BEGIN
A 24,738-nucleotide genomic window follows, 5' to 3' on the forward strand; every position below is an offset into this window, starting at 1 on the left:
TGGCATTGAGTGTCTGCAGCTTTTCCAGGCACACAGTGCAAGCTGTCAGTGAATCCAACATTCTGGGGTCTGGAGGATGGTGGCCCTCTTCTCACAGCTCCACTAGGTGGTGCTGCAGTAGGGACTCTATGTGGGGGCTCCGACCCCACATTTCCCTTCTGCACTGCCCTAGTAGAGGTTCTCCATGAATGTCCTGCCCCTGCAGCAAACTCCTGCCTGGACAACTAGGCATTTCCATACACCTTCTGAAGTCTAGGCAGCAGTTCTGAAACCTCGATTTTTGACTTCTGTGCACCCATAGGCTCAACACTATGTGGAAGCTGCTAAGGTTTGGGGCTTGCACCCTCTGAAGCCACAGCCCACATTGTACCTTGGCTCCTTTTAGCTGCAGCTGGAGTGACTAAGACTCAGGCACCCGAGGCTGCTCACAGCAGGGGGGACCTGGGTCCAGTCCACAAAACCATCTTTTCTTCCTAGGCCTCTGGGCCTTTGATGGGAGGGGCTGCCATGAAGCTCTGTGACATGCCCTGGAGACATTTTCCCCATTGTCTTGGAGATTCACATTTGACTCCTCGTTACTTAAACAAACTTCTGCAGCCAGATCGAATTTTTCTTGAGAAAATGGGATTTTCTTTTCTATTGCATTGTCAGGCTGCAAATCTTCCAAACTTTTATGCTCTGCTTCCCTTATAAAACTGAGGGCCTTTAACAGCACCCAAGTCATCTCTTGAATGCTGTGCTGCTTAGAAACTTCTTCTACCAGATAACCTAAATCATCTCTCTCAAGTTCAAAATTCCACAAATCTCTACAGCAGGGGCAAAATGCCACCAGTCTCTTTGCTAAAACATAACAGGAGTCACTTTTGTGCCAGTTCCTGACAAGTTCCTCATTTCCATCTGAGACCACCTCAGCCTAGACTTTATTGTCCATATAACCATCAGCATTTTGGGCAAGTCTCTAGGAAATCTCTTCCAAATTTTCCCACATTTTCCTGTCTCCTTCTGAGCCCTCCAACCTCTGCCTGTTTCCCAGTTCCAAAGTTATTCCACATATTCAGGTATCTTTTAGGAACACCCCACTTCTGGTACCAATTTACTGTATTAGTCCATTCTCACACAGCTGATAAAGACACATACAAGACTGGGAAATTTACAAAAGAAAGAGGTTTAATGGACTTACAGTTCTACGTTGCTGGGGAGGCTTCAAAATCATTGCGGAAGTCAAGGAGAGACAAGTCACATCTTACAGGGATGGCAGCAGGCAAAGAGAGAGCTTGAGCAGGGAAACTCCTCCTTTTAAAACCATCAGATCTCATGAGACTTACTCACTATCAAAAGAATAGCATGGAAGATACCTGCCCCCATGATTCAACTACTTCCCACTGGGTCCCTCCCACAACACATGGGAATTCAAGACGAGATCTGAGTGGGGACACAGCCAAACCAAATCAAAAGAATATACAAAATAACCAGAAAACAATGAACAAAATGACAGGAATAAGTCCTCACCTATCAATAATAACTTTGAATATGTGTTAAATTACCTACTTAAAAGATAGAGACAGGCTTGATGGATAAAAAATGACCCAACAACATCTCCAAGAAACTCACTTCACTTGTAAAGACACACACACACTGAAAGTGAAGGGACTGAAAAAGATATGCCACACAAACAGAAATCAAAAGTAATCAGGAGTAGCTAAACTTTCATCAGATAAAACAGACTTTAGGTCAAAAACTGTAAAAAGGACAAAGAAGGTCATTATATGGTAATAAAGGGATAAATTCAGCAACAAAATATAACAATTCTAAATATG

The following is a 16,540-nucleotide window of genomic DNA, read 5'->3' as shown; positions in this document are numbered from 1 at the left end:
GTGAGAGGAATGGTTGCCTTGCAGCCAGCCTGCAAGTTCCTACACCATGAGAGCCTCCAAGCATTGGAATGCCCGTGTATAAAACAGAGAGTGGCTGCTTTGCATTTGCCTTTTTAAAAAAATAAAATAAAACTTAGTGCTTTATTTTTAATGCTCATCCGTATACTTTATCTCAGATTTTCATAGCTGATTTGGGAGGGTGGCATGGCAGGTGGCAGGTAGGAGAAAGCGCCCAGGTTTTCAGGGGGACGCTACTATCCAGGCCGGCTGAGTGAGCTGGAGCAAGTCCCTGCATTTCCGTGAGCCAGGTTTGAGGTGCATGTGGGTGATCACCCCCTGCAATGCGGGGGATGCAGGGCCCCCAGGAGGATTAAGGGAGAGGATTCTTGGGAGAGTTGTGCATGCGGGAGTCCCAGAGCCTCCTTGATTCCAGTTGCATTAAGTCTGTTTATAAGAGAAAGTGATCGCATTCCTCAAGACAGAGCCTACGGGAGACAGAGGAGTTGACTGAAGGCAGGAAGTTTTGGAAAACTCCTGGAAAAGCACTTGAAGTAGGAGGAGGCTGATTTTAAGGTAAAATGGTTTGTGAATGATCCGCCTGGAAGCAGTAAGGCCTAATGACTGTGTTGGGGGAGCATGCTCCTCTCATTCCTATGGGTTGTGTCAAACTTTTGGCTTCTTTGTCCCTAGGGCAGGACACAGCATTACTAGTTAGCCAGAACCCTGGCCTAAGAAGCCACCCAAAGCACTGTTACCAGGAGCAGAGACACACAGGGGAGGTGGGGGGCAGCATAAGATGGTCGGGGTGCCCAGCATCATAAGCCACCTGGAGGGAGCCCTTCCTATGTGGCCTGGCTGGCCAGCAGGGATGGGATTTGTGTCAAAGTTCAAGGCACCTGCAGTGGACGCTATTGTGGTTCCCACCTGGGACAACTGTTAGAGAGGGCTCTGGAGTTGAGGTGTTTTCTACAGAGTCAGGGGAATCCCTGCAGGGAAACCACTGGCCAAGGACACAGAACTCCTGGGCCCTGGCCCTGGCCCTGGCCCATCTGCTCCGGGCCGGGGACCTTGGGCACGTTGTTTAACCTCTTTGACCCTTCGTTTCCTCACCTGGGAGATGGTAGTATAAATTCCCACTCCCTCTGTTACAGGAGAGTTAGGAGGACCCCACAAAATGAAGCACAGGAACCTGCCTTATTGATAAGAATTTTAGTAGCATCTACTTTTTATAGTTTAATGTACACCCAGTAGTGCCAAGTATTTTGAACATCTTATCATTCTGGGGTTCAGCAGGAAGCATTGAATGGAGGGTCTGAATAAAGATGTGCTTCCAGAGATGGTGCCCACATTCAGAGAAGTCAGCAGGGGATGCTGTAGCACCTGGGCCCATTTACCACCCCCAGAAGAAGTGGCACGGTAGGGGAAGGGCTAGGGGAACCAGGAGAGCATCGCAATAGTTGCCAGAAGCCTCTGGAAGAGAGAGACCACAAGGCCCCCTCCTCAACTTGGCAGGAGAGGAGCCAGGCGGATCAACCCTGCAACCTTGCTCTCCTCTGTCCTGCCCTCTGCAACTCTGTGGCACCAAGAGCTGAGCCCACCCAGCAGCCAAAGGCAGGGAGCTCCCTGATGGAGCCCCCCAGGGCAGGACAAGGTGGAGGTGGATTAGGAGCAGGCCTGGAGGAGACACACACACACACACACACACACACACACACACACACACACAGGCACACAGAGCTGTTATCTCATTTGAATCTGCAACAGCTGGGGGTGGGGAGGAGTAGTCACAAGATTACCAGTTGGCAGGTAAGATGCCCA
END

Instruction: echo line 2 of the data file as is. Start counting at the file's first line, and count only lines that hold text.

TGGCATTGAGTGTCTGCAGCTTTTCCAGGCACACAGTGCAAGCTGTCAGTGAATCCAACATTCTGGGGTCTGGAGGATGGTGGCCCTCTTCTCACAGCTCCACTAGGTGGTGCTGCAGTAGGGACTCTATGTGGGGGCTCCGACCCCACATTTCCCTTCTGCACTGCCCTAGTAGAGGTTCTCCATGAATGTCCTGCCCCTGCAGCAAACTCCTGCCTGGACAACTAGGCATTTCCATACACCTTCTGAAGTCTAGGCAGCAGTTCTGAAACCTCGATTTTTGACTTCTGTGCACCCATAGGCTCAACACTATGTGGAAGCTGCTAAGGTTTGGGGCTTGCACCCTCTGAAGCCACAGCCCACATTGTACCTTGGCTCCTTTTAGCTGCAGCTGGAGTGACTAAGACTCAGGCACCCGAGGCTGCTCACAGCAGGGGGGACCTGGGTCCAGTCCACAAAACCATCTTTTCTTCCTAGGCCTCTGGGCCTTTGATGGGAGGGGCTGCCATGAAGCTCTGTGACATGCCCTGGAGACATTTTCCCCATTGTCTTGGAGATTCACATTTGACTCCTCGTTACTTAAACAAACTTCTGCAGCCAGATCGAATTTTTCTTGAGAAAATGGGATTTTCTTTTCTATTGCATTGTCAGGCTGCAAATCTTCCAAACTTTTATGCTCTGCTTCCCTTATAAAACTGAGGGCCTTTAACAGCACCCAAGTCATCTCTTGAATGCTGTGCTGCTTAGAAACTTCTTCTACCAGATAACCTAAATCATCTCTCTCAAGTTCAAAATTCCACAAATCTCTACAGCAGGGGCAAAATGCCACCAGTCTCTTTGCTAAAACATAACAGGAGTCACTTTTGTGCCAGTTCCTGACAAGTTCCTCATTTCCATCTGAGACCACCTCAGCCTAGACTTTATTGTCCATATAACCATCAGCATTTTGGGCAAGTCTCTAGGAAATCTCTTCCAAATTTTCCCACATTTTCCTGTCTCCTTCTGAGCCCTCCAACCTCTGCCTGTTTCCCAGTTCCAAAGTTATTCCACATATTCAGGTATCTTTTAGGAACACCCCACTTCTGGTACCAATTTACTGTATTAGTCCATTCTCACACAGCTGATAAAGACACATACAAGACTGGGAAATTTACAAAAGAAAGAGGTTTAATGGACTTACAGTTCTACGTTGCTGGGGAGGCTTCAAAATCATTGCGGAAGTCAAGGAGAGACAAGTCACATCTTACAGGGATGGCAGCAGGCAAAGAGAGAGCTTGAGCAGGGAAACTCCTCCTTTTAAAACCATCAGATCTCATGAGACTTACTCACTATCAAAAGAATAGCATGGAAGATACCTGCCCCCATGATTCAACTACTTCCCACTGGGTCCCTCCCACAACACATGGGAATTCAAGACGAGATCTGAGTGGGGACACAGCCAAACCAAATCAAAAGAATATACAAAATAACCAGAAAACAATGAACAAAATGACAGGAATAAGTCCTCACCTATCAATAATAACTTTGAATATGTGTTAAATTACCTACTTAAAAGATAGAGACAGGCTTGATGGATAAAAAATGACCCAACAACATCTCCAAGAAACTCACTTCACTTGTAAAGACACACACACACTGAAAGTGAAGGGACTGAAAAAGATATGCCACACAAACAGAAATCAAAAGTAATCAGGAGTAGCTAAACTTTCATCAGATAAAACAGACTTTAGGTCAAAAACTGTAAAAAGGACAAAGAAGGTCATTATATGGTAATAAAGGGATAAATTCAGCAACAAAATATAACAATTCTAAATATG